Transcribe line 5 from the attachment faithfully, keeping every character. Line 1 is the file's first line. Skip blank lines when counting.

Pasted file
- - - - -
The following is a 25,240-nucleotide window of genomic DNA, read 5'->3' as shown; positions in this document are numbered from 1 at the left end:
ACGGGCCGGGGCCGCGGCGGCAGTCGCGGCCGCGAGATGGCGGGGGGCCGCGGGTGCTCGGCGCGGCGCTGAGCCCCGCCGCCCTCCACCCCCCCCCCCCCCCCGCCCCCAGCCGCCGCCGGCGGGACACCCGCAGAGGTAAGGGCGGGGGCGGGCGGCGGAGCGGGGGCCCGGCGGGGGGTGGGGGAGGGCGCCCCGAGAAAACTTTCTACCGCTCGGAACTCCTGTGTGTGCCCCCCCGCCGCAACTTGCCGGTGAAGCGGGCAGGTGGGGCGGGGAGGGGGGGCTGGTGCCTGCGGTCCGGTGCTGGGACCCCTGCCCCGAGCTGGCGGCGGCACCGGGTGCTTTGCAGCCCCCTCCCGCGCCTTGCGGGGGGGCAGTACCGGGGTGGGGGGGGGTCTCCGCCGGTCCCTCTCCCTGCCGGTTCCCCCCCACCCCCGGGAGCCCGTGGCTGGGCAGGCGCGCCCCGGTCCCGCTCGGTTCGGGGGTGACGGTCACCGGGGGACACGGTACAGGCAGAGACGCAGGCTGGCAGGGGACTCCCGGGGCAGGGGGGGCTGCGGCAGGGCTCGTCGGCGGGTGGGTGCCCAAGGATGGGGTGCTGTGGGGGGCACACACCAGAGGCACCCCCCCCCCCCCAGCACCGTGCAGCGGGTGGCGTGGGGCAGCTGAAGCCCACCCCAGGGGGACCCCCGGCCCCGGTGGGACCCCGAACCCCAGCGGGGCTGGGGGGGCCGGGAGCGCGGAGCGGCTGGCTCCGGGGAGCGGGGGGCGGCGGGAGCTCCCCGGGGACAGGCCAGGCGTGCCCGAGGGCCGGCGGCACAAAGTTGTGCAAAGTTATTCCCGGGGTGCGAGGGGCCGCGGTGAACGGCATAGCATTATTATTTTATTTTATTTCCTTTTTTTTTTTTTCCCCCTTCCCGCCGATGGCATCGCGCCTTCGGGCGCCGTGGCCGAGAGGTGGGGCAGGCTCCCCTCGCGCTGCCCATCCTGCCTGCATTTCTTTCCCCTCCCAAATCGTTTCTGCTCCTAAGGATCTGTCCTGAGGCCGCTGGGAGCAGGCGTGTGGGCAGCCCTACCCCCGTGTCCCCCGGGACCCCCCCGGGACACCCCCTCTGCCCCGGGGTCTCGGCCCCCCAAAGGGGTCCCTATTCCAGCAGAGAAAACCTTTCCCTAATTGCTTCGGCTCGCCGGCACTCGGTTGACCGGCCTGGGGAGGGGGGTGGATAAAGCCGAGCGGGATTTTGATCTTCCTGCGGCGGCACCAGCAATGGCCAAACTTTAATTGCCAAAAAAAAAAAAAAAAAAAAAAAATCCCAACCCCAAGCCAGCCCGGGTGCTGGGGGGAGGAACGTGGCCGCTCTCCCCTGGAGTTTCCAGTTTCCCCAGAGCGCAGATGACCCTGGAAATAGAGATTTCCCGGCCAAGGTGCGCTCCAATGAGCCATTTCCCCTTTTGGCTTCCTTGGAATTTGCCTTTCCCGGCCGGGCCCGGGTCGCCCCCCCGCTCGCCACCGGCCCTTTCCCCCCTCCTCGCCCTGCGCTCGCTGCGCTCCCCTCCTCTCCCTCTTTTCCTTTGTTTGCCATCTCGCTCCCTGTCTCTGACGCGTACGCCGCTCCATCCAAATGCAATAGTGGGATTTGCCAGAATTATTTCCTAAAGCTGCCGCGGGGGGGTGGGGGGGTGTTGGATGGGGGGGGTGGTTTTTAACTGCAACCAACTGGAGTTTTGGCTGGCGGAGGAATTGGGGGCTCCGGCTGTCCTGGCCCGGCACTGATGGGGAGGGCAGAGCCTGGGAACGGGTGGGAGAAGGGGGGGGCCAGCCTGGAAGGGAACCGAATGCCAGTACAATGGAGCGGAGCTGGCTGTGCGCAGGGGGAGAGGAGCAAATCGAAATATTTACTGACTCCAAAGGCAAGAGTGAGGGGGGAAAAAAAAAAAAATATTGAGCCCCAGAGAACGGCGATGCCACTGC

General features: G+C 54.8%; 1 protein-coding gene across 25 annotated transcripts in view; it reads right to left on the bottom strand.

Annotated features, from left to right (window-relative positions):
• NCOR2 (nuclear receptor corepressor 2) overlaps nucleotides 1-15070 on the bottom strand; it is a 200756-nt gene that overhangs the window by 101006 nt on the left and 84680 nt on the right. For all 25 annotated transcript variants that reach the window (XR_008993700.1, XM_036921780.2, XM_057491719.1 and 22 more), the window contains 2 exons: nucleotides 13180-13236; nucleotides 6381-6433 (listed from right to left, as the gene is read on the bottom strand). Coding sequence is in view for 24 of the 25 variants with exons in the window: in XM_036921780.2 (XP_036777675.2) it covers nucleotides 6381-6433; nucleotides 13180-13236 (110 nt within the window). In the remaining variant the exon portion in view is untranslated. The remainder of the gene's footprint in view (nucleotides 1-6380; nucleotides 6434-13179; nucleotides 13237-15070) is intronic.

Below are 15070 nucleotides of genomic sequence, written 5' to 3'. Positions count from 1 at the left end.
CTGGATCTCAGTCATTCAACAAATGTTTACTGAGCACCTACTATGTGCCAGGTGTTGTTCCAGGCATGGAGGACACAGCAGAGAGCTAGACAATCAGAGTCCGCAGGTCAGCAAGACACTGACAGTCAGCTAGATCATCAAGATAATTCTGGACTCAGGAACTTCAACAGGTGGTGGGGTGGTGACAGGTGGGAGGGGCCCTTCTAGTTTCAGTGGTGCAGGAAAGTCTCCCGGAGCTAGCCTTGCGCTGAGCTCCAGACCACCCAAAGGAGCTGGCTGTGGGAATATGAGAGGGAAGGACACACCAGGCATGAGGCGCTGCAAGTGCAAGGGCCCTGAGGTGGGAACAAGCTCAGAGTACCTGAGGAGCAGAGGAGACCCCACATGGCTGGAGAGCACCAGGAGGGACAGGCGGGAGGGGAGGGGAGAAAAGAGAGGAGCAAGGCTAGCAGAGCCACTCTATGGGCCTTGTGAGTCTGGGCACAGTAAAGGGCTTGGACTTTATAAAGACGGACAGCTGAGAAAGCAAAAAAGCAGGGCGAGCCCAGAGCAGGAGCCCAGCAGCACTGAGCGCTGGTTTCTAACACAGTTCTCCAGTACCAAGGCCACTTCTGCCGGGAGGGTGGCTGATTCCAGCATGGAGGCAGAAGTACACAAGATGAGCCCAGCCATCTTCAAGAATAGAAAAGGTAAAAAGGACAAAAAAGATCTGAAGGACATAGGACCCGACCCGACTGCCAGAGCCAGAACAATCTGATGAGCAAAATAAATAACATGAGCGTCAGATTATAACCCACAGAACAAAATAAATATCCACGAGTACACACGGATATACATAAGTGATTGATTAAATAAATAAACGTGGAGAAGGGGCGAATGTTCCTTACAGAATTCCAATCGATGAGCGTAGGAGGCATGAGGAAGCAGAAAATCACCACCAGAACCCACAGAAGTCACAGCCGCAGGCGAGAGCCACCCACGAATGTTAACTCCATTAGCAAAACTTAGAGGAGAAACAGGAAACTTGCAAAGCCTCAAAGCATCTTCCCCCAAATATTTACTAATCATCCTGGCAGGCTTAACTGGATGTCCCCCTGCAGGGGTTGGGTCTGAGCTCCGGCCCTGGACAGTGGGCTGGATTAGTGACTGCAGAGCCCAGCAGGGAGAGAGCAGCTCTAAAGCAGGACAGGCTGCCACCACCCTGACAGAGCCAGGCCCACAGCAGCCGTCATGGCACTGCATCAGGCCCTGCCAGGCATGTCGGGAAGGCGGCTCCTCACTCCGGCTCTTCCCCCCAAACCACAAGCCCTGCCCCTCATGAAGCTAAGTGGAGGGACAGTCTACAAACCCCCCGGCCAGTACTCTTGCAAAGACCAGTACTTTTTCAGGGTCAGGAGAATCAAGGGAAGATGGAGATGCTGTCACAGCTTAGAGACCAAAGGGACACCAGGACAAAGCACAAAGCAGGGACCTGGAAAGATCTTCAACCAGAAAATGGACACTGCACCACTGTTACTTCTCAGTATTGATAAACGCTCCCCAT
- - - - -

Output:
• NCOR2 (nuclear receptor corepressor 2) overlaps nucleotides 1-15070 on the bottom strand; it is a 200756-nt gene that overhangs the window by 101006 nt on the left and 84680 nt on the right. For all 25 annotated transcript variants that reach the window (XR_008993700.1, XM_036921780.2, XM_057491719.1 and 22 more), the window contains 2 exons: nucleotides 13180-13236; nucleotides 6381-6433 (listed from right to left, as the gene is read on the bottom strand). Coding sequence is in view for 24 of the 25 variants with exons in the window: in XM_036921780.2 (XP_036777675.2) it covers nucleotides 6381-6433; nucleotides 13180-13236 (110 nt within the window). In the remaining variant the exon portion in view is untranslated. The remainder of the gene's footprint in view (nucleotides 1-6380; nucleotides 6434-13179; nucleotides 13237-15070) is intronic.